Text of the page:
Autumn is ideal for propagating roses, a process gardeners say is surprisingly easy

You can buy roses in garden shops and florists. However, rather than taking a chance on a young new plant, it is much more worthwhile to take cuttings from an already grown shrub that is healthy and reliably flowering. So if you already have some roses at home, propagate them. It’s not as hard as it may seem at first. Plus, if you enjoy gardening, it’s fun too. Just never propagate plants:

  • Too young
  • Suffering from aphids and mites
  • Mouldy

How to do it

Roses are really beautiful and will grace your garden until autumn. That’s why it’s definitely worth planting as many as possible in your garden. But before you get to work, make sure you study everything carefully and check the roses you choose for pruning. Take cuttings 20-30 cm long, using an oblique cut in frost-free weather, and only from the stronger, mature plants that have not yet budded. They lose their strength very quickly after cutting, so store them promptly in cool, moist sand.


Winterizing and planting

Carefully mark the cuttings and sink them deep enough so that only 2-3 pulling eyes protrude to the surface. Leave them like this until spring. Once the spring frosts have subsided, you can start planting. Place the cuttings slightly diagonally in the ground and cover them with soil up to the top eyelet. If you are not sure that it will not freeze again, it is better to cover them with a glass at night to prevent them from freezing.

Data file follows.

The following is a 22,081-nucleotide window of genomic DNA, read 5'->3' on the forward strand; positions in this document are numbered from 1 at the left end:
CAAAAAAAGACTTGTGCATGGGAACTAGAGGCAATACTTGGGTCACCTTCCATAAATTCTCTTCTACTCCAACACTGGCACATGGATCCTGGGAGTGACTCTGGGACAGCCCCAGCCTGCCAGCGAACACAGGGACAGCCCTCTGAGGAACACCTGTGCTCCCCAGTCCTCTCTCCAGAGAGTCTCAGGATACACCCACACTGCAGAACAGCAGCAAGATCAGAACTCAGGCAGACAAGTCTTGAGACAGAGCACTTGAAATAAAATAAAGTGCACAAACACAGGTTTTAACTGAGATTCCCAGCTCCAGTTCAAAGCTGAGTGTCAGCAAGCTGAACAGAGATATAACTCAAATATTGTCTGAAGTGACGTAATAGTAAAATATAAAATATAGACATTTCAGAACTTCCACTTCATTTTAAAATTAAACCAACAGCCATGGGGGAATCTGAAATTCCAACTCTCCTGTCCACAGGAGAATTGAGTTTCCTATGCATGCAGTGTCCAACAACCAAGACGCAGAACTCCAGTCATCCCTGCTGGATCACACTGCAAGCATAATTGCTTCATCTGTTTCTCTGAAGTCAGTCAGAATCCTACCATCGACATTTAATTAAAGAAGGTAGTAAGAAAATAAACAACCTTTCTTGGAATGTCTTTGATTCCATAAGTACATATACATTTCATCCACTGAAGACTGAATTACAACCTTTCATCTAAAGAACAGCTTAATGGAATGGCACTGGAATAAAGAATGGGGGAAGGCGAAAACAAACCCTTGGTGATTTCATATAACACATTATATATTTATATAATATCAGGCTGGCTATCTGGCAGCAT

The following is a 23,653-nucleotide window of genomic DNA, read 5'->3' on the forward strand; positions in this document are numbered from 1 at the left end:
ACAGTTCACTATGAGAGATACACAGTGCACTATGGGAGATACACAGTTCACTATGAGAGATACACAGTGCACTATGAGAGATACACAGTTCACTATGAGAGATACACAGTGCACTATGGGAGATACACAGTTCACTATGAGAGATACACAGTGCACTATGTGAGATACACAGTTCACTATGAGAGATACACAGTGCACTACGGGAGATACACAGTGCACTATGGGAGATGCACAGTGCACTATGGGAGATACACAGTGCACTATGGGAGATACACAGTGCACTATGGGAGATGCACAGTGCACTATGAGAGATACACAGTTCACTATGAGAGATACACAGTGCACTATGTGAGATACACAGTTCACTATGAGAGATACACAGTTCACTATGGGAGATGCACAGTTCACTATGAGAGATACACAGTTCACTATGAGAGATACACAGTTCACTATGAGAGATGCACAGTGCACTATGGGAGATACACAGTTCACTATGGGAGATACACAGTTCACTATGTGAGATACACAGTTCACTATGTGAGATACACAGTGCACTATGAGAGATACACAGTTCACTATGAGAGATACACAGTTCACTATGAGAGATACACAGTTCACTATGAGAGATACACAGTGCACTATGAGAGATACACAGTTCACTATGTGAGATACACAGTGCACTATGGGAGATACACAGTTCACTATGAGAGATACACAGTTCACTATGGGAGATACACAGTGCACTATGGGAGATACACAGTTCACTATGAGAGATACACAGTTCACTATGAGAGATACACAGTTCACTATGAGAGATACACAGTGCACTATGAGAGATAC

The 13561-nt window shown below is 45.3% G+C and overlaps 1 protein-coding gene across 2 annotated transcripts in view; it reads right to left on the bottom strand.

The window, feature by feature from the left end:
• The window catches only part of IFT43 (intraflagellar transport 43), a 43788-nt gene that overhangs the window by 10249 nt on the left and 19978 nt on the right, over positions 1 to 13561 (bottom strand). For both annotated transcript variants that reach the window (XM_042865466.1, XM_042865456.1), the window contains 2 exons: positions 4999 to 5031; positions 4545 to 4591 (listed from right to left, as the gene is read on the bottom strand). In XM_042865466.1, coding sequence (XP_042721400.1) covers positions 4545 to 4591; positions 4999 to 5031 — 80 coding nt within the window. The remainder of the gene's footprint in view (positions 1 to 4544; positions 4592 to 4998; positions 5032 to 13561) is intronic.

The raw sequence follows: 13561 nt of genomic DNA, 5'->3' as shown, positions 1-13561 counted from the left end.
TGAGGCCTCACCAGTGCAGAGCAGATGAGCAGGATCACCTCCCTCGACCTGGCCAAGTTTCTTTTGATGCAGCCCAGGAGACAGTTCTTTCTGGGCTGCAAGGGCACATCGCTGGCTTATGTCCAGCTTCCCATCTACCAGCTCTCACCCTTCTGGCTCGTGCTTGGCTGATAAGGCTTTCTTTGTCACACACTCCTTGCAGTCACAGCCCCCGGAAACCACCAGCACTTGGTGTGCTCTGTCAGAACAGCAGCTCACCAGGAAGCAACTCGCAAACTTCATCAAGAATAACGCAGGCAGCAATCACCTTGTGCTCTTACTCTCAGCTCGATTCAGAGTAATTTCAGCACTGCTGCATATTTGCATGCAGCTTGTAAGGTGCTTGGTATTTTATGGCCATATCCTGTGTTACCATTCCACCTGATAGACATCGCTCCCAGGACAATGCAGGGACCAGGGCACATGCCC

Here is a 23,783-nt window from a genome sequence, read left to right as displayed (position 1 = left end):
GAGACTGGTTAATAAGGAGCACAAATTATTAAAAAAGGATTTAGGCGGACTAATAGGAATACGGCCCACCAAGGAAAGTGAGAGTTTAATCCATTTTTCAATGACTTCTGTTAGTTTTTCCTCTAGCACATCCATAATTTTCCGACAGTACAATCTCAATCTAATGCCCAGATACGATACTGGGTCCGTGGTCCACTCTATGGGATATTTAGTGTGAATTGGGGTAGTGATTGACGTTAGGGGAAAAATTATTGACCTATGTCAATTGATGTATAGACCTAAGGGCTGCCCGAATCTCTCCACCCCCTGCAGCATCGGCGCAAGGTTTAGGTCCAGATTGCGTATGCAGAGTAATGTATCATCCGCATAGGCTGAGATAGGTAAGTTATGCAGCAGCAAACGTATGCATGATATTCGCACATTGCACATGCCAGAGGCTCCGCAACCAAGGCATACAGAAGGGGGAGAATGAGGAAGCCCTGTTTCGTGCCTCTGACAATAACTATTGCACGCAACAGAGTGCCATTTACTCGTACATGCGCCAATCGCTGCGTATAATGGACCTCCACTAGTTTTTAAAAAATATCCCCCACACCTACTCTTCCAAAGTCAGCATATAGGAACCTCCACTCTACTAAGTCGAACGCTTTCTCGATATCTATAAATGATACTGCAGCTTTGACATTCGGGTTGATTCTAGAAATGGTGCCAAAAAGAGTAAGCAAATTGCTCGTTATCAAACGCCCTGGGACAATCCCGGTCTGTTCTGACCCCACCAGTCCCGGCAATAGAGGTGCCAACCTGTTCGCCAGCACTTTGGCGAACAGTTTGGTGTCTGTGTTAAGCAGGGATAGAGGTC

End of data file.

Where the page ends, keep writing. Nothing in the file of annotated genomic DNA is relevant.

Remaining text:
Following care

Every rose loves warm, humid soil that is well supplied with nutrients and has plenty of moisture. But beware of waterlogging! The soil should be moist not wet. If it gets too wet, you run the risk of the rose suffering from root rot and fungal diseases, so be extra careful. Also, always choose sufficiently sunny areas for your roses and remove wilting flowers regularly. Failure to do this will sap the buds unnecessarily. Don’t forget to fertilise regularly. Roses can really appreciate it and will reward you with abundant blooms.

Fertilising roses

Do you have a well-drained compost in your garden? It’s absolutely ideal for roses. However, horse manure can also be a good alternative if you have it available or can source it. Both manure and compost provide the soil with a generous supply of heat and nutrients, and no other chemical fertiliser in the store can match that. However, before using manure, make sure it is well dried. When fresh, it can easily burn roses!